Festival Hot Seat...One Hundred Homes
One Hundred Homes is a lovingly conceived intimate performance by Belgian theatre maker Yinka Kuitenbrouwer. Full of warmth and insight, the show won rave reviews at the 2016 Edinburgh Fringe. We talked to Yina to find out more.
Can you tell us what your show is about?
One Hundred Homes is an intimate performance based on over 100 talks about ‘home’. I went to visit over a hundred people in their houses. I tried to visit a lot of different kinds of people: those living in special houses such as boats, train stations and squats, along with people who fled their country or who moved around a lot. Based on all these talks, with the help of pictures, tea and biscuits, I perform my show.
How and where will the work be staged?
One Hundred Homes will play in a community pub, in a very intimate setting of a little kitchen and is always played to a small number of people. This way, I really get in touch with the audience, so the show is an encounter similar to the ones I had while visiting people researching the show.
Why should someone come and see your show?
One Hundred Homes is more than a regular performance, it’s an immersive encounter between the audience and me, the actor. It’s also about a topic that relates to us all – being at home. And there will be biscuits!
Where did the idea and inspiration come from?
I was born and raised in Amsterdam, in the Netherlands. When I was 19 I moved to Ghent in Belgium to study Drama. Although I always planned to go back to Amsterdam after my graduation, I started to feel more at home in Ghent than in Amsterdam, although I had been living there for the larger part of my life. This realisation made me wonder what ‘home’ really is and this idea formed the starting point for the show. While I was doing my interviews as research, I was struck by the openness of the people I visited, and the intimate stories they told me, even though I had never met them before. This inspired me to make the show personal and honest.
Why do you think it’s an important story to tell?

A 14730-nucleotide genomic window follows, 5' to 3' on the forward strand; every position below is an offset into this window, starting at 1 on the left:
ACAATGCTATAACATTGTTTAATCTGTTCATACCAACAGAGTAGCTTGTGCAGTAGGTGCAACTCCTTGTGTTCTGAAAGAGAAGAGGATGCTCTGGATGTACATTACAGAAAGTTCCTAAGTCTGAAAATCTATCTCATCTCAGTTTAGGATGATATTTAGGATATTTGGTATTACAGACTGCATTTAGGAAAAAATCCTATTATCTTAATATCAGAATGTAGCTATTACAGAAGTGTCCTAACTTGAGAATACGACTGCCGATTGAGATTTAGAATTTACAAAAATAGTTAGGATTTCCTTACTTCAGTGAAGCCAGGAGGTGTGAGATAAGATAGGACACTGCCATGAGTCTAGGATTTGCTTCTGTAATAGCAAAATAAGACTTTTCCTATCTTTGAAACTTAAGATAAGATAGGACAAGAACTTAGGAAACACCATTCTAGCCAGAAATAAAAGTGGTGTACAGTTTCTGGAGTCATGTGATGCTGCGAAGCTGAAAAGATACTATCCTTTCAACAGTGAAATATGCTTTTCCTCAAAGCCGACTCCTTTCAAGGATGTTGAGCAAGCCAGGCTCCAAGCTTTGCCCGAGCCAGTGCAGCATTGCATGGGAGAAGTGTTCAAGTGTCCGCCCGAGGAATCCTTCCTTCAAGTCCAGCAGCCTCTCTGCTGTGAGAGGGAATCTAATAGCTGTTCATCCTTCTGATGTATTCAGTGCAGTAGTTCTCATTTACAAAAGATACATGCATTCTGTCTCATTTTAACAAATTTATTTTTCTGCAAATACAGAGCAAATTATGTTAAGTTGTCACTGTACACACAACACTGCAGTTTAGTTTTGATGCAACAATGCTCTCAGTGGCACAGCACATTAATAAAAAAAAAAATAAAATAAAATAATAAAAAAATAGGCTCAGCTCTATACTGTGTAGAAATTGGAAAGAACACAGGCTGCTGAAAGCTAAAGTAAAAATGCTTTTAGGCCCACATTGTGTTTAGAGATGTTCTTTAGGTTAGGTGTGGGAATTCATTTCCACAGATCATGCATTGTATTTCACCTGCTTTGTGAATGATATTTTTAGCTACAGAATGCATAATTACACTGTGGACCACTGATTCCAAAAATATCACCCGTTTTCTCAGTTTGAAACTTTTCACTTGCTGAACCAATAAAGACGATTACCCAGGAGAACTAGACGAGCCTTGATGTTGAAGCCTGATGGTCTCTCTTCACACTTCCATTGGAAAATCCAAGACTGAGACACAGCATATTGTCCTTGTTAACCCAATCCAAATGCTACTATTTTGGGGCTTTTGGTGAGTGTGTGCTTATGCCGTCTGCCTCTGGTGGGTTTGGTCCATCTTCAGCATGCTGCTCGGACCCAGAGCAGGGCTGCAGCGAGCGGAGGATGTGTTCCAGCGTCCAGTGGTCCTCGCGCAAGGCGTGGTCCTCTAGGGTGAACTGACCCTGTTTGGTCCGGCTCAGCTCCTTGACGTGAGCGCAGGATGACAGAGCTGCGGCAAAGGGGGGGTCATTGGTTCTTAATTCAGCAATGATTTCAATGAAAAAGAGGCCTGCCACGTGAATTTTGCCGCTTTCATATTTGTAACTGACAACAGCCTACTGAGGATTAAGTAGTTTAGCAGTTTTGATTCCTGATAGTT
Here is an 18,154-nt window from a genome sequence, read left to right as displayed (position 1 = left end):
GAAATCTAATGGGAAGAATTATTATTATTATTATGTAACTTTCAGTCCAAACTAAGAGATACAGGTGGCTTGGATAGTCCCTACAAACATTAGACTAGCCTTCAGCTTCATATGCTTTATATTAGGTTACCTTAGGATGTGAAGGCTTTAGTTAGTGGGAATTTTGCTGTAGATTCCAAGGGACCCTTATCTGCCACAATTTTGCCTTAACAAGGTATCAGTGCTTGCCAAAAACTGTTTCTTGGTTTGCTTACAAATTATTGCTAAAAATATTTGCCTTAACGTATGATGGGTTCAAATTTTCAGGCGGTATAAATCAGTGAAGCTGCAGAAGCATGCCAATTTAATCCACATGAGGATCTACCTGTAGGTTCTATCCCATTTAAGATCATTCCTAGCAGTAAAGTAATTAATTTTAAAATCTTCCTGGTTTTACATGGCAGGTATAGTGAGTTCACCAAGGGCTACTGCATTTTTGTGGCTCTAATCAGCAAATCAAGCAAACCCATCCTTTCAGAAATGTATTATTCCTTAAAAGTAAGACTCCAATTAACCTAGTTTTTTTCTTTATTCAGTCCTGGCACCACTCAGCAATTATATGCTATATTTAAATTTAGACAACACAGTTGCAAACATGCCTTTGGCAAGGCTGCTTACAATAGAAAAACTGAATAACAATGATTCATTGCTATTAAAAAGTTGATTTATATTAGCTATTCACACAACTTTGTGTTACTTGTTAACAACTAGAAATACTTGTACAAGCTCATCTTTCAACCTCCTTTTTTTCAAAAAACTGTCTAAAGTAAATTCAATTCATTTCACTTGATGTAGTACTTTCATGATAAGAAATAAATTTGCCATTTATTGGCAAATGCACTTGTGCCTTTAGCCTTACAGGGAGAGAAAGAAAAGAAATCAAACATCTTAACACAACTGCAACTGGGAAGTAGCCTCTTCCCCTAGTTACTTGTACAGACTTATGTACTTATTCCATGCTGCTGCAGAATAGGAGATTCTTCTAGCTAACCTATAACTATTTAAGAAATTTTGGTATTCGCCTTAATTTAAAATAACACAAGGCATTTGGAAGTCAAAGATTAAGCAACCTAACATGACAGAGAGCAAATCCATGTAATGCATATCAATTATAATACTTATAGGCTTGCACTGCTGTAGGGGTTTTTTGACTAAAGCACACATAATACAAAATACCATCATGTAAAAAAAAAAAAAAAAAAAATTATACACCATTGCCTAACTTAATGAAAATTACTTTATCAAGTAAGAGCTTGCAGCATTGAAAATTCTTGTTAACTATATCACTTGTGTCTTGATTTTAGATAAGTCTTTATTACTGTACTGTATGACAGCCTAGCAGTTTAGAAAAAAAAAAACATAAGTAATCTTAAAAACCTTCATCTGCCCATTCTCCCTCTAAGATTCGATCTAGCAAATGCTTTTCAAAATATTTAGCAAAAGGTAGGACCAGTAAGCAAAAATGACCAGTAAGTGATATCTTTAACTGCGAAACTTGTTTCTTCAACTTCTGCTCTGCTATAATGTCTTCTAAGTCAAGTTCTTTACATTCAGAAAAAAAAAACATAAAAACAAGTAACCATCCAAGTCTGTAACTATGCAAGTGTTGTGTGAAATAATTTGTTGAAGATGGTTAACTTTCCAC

It’s universal and very relevant to the current times with refugees crossing borders in order to find safe new homes.
What sort of person is going to love this show?
Someone who likes to discover new places where theatre can be performed, who likes stories and meeting new people. Also, someone who likes an intimate setting where it’s a bit different to a regular performance. And who likes biscuits!
What’s going to surprise people about this show?
The range of people that are involved in the show and the fact that there are so many stories about home, but in the end everybody is more-or-less searching for the same thing. Also, people may not realise that there this is a special Brighton adaptation with local interviewees involved in the show.
What does Brighton Festival mean to you? Do you have a favourite Festival moment?
It will be my first time visiting Brighton and the Festival. I’m very excited to be part of the Festival as I’ve heard a lot of good things about it. I’m also excited to be coming back to the UK after my run at the Edinburgh Fringe last August.
What are you most looking forward to in this year’s Brighton Festival programme?
There is a lot to choose from, and with my seven performances in three days, and biscuits to bake for each, I don’t know if I will have time to see as many other performances as I’d like to! I’m really looking forward to enjoying the atmosphere of the city during the Festival.
One Hundred Homes is at the Bevy Community Pub from Friday 26 May to Sunday 28 May.